2020 MAZDA 6 SIGNATURE Review by David Colman +VIDEO
Class leading performance at a more palatable price
By David Colman
Special Correspondent to THE AUTO CHANNEL
The 4-door, 5 passenger Mazda 6 sedan line starts with the Sport (base price $24,100), and Touring ($26,700) models, both powered by a 187hp four that makes 186lb.-ft. of torque. Upper echelons of the 6 include the Grand Touring ($29,800), Grand Touring Reserve ($32,300) and the model we tested, the Signature ($35,400). These three upper crust versions utilize a turbocharged four that makes 227hp and 310lb.-ft. of torque.
Since the Signature version sits atop the heap, you would expect it to be the most fully equipped of the bunch, and the Machine Gray Metallic ($300 extra) over Parchment Nappa Leather example we drove was comprehensively fettled indeed. Compare the Signature to the Gran Touring Reserve, and you will find a bevy of tweaks and features only offered on the Signature version. Start at the front with a gun metal grill, which looked particularly good gracing the prow of our Machine Gray Signature 6. The frameless, auto dimming interior rear view mirror did a great job of displaying following and adjacent traffic. Despite its high beltline, the Mazda 6 afford excellent visibility all around. But the low roofline means you need to duck when climbing in or you'll whack your forehead.
By opting for the top model, you'll also enjoy such Signature-only niceties as a leather steering wheel with paddle shifts, an overhead console with an eyeglass compartment, and ultrasuede door and dash trim. Muted gray Sen wood interior panel inserts resonate with simplicity. The splendidly large 7 inch LCD speedometer and tachometer proved reassuringly easy to read, unlike most of the cluttered and frenetic information sources confusing drivers these days.
That 227hp motor has enough low rpm torque to produce a touch of torque steer if you light it off from a standing start. The 2.5 liter Skyactive-G "dynamic pressure" turbo also sounds surprisingly good when you pin its throttle open wide, issuing a substantial and unexpected glasspack burble. Signature equipment also includes a handsome set of gun metallic finish alloy rims that provided just the right finishing touch to the sleek appearance of our ride. These alloys are shod with Falken Ziex 001 radials (225/45R19) that perform admirably on dry pavement, with lots of adhesion and good steering feedback from the electronic power assisted system. This Mazda definitely has the handling chops to stay with baseline sedans from BMW (3 Series) and Audi (A4) costing substantially more.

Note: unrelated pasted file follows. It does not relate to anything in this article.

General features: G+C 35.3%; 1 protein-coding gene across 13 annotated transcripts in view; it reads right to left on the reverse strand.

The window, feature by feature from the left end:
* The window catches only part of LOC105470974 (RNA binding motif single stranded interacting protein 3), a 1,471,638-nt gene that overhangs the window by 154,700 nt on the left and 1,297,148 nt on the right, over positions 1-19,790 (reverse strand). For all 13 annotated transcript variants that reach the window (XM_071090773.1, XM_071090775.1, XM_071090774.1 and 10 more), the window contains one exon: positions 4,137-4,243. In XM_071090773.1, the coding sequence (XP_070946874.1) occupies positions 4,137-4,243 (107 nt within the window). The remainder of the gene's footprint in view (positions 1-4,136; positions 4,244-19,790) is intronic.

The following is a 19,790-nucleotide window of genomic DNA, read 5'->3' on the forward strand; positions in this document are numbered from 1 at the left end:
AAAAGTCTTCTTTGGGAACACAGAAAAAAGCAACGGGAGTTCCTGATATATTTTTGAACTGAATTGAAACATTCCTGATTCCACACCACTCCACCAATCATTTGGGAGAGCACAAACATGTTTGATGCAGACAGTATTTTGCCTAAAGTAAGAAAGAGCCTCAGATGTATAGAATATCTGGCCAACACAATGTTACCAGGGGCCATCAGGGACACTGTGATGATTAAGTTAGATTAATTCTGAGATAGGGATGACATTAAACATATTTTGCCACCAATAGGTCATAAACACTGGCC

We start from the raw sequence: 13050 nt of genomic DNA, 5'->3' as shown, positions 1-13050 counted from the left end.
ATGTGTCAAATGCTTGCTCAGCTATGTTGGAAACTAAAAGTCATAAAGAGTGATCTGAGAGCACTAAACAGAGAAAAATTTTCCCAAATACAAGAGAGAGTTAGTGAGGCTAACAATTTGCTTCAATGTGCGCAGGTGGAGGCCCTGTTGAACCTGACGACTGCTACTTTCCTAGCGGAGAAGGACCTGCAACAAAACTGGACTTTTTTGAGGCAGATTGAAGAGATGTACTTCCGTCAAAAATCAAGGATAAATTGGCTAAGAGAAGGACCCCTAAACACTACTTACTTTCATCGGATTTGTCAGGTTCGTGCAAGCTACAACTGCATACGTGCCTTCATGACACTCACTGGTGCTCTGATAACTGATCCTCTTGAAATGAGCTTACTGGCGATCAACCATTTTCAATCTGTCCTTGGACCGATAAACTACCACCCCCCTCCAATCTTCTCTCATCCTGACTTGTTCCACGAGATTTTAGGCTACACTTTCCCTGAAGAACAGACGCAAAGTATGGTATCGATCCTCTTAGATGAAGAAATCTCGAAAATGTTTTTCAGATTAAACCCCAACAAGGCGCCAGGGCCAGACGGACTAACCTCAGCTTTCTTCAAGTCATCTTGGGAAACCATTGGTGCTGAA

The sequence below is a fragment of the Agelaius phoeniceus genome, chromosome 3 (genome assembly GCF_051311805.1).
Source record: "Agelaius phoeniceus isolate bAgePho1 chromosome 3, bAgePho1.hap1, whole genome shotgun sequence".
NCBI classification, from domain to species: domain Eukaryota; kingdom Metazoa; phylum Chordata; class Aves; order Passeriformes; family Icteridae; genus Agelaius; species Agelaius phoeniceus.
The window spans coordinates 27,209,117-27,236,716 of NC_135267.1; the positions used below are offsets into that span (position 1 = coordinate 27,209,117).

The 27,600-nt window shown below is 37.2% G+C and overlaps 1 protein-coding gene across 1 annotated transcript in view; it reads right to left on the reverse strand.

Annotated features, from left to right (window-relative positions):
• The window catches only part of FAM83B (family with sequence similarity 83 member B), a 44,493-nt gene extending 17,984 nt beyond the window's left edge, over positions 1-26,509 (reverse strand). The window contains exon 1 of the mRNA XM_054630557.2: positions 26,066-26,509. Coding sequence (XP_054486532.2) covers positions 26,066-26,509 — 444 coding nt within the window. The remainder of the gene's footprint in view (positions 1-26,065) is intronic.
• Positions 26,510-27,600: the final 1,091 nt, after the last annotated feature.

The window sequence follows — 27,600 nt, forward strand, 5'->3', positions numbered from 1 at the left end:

The Mazda 6 now supports both Apple CarPlay and Android Auto. The 8 inch color touchscreen display is easy to manipulate via the knurled controller between the front seats, but we found that the touchscreen would not respond to prompts from gloved fingertips. The Signature's interior provides the kind of Zen escape from the real world most mid-price sedans lack. In addition to the ultra soft Nappa Leather seats, the Signature carries a soothing black headliner, rain sensing wipers, and 3 year subscription to SiriusXM Traffic and Travel information. Both front seats are heated and ventilated, and the steering wheel hand grip areas are heated as well. We especially appreciated the simplicity and logic of Mazda's button locations. For example, the steering wheel heater button is located at the extreme left of the array, closest to the steering wheel itself. This may seem obvious from a logical point of view, but you would be amazed at the number of interior designers who hide this switch from plain view.
Given the abundant low end torque of the turbo motor, the 6-speed automatic transmission is perfectly adequate for all passing needs. It can be slotted into its manual gate for specific immediate power requests, but really accounts well for itself when simply left in drive. The drive mode button, conveniently located atop the transmission tunnel, provides a sport setting that is noticeably different from the normal setting. Sport mode accentuates both steering feel and throttle response. Unlike so many recent placebo-like experiences with mode control, I was pleasantly surprised to discover that Mazda has fine tuned the differentiation factor in the Signature 6. Sport mode is a worthy ally on a back road.
All in all, the top line Signature version is the 6 to buy. It's price difference over lesser models in the 6 line becomes less significant when you consider all the extra equipment and driving joy this finely tuned sport sedan provides.
2020 MAZDA 6 SIGNATURE
ENGINE: 2.5 liter inline 4, dynamic pressure turbo with VVT
FUEL CONSUMPTION: 23MPG City/31MPG Highway
PRICE AS TESTED: $36,620
HYPES: Responsive Engine, Beautiful Fit and Finish
GRIPES: Low Roofline
STAR RATING: 9 Stars out of 10